Sidney Dekker’s book is a thought-provoking exposition of the concept of a just society. Would that we could achieve it! The questions that the author raises need to be discussed at all levels of government, and by judges and lawyers, and by ministers of health. Dekker makes it clear that profound changes must be made in both the legal and the medical systems if we really wish to improve medical safety.’ John W. Senders, University of Toronto, Canada
‘A timely book about the current major safety dilemma – how do we resolve the apparent conflict between increasing demands for accountability and the creation of an open and reporting organisational culture? Thought-provoking, erudite, and analytical, but very readable, Sidney Dekker uses many practical examples from diverse safety-critical domains and provides a framework for managing this issue. A ‘must-read’ for anyone interested in safety improvement, but also, one hopes, for politicians, law-makers and the judiciary.’ Dr Tom Hugh. MDA National Insurance Ltd, Sydney, Australia
Safety has increasingly become a bureaucratic accountability. It is concerned with reducing negative events and sees the human factor as a problem to control. Despite the transformation brought about by human factors, which asked not who was responsible, but what was responsible for triggering errors and failures, safety thinking once again tends to target people with behavioral interventions, rather than the system, the technology, or the environment in which people work.
The unrelenting pace of technological change and growth of complexity call for a different kind of safety thinking today. A kind of thinking that sees the human factor as a source of diversity, resilience, insight, creativity and wisdom about safety—not as a source of risk that undermines otherwise safe systems. The key transitions for human factors in a new era are these:
- From seeing people as a problem to control, to seeing people as a solution to harness;
- From seeing safety as a bureaucratic accountability up, to seeing it as an ethical responsibility down;
- From seeing safety as an absence of negatives to seeing it as the presence of a positive capacity to make things go right. A focus on safety and risk should become a focus on resilience.
- From a Cartesian-Newtonian language of linear cause-effect relationships, of static metaphors and individual components, to a language of complexity, change and evolution, holistism and relationships.
- From vocabularies of control, constraint and human deficit, to new vocabularies of empowerment, diversity and human opportunity.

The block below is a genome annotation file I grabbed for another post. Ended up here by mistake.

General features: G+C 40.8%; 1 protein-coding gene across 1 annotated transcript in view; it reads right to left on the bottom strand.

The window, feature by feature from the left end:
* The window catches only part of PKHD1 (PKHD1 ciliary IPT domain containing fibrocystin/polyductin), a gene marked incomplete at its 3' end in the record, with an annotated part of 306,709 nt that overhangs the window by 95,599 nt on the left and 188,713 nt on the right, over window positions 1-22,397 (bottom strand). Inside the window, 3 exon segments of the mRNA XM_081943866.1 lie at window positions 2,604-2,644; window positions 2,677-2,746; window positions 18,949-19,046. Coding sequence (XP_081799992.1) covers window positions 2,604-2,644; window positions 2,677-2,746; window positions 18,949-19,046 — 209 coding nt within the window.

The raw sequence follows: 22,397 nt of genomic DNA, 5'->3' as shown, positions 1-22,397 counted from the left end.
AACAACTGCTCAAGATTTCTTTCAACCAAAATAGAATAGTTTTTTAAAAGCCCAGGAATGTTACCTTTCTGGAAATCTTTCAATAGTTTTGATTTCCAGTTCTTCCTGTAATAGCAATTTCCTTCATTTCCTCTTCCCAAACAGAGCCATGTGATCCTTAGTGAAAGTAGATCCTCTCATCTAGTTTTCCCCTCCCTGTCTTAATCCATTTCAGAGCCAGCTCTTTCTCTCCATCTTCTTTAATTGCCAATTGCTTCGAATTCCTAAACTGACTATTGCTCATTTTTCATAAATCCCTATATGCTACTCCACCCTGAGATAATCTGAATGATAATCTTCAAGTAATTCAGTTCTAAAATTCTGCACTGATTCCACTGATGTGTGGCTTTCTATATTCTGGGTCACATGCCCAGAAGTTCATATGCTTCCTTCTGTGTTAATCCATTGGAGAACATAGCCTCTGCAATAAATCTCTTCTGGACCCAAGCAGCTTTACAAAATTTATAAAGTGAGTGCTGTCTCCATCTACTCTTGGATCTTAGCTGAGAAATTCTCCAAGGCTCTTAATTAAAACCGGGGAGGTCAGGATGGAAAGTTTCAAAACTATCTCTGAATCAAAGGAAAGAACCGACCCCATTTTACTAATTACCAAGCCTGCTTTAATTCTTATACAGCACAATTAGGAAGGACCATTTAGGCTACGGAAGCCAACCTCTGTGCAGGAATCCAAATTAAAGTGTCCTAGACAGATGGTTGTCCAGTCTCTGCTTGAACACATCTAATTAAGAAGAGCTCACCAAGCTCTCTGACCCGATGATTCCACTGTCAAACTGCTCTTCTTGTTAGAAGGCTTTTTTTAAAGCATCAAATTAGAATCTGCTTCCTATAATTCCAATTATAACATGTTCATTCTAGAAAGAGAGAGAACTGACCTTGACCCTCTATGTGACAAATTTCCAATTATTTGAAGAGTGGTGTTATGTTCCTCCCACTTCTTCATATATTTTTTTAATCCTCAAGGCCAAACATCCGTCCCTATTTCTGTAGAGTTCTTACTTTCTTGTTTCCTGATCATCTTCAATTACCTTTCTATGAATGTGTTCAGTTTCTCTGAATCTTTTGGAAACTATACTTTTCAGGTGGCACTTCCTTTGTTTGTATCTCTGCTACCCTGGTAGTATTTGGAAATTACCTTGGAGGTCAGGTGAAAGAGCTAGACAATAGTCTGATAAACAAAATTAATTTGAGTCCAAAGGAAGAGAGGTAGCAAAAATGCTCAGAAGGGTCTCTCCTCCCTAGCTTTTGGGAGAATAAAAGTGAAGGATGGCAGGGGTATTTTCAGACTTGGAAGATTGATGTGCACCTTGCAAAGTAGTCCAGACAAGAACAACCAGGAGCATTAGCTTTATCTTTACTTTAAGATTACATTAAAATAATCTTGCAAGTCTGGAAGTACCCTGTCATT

Safety Differently invites the reader to see the human factor as a solution to harness, to turn safety back into an ethical responsibility for those who do our dangerous work. It concludes that these are concerns that are not only inextricably linked to everyday safety, but also to justice and progress in our workplaces and communities. Click here for a short video briefing on the book Safety Differently.
“Sidney Dekker has established himself as the foremost thought leader on accident causation and human error. He points out that we continue to follow linear thinking about accidents and look at the person and the choices they make as the problem. Thus, we develop ineffective interventions intended to “fix” workers through motivation, training, and discipline. … Through this book, Dekker calls on safety professionals to stop and think critically about the path forward. He calls for us to engage in a conversation about how we look at human error. The time has come for a new era that better understands human error in the context of work, and the overriding importance of improved work design; design that is tolerant of human error and allows humans who make mistakes or become confused to fail safely.”
—Richard A. Pollock, President, CLMI Safety Training and American Society of Safety Engineers
“As expected Sidney Dekker compels the next level of productive thinking. It is a challenge to think broader and react less. He tells the how and why of “old view” sociotechnical embeddedness and reveals why its usefulness has diminished … Sidney writes in such a way that the whole book becomes an example of applied “local rationality”. … He provides strong motivation to embrace the hard work of developing a holistic perspective mindset and break free of dualistic deconstructionist approaches and language.”
—Paul Nelson, MSc, Nelson HF Safety Consulting, LLC
“… an exciting exposé of the current system of safety management and how it came to be. … Professor Dekker asks us to look beyond the purely technical, and to reflect on our feelings about safety processes. Then he presents a clear story about why these feelings might be preventing us from producing the very changes that are needed to move to the next level of safe operations. He probes us to explore what fundamentally makes safety such an elusive challenge and what makes it different from other sciences. … provides the framework that will move us to a new level of practice and thinking that could be to this generation of safety practitioners, what technical “fixes” were to the safety managers of the 1970s.”
—Ivan Pupulidy, US Forest Service
“… After reading Sidney’s work you feel inspired to change the ‘way we’ve always done business’ and to look at safety management in a very different way. This book is very timely against the strengthening tide of criminalization of failure — it counters by providing a sound perspective on system complexity and foreseeability — it recognizes that ethics have taken a back seat to safety over the bureaucratic control it so often has become. This book is indeed a ‘stop and think’ — its content provides concepts for critical thinking and invites, challenges and persuades all those who care about safety to think and act differently.”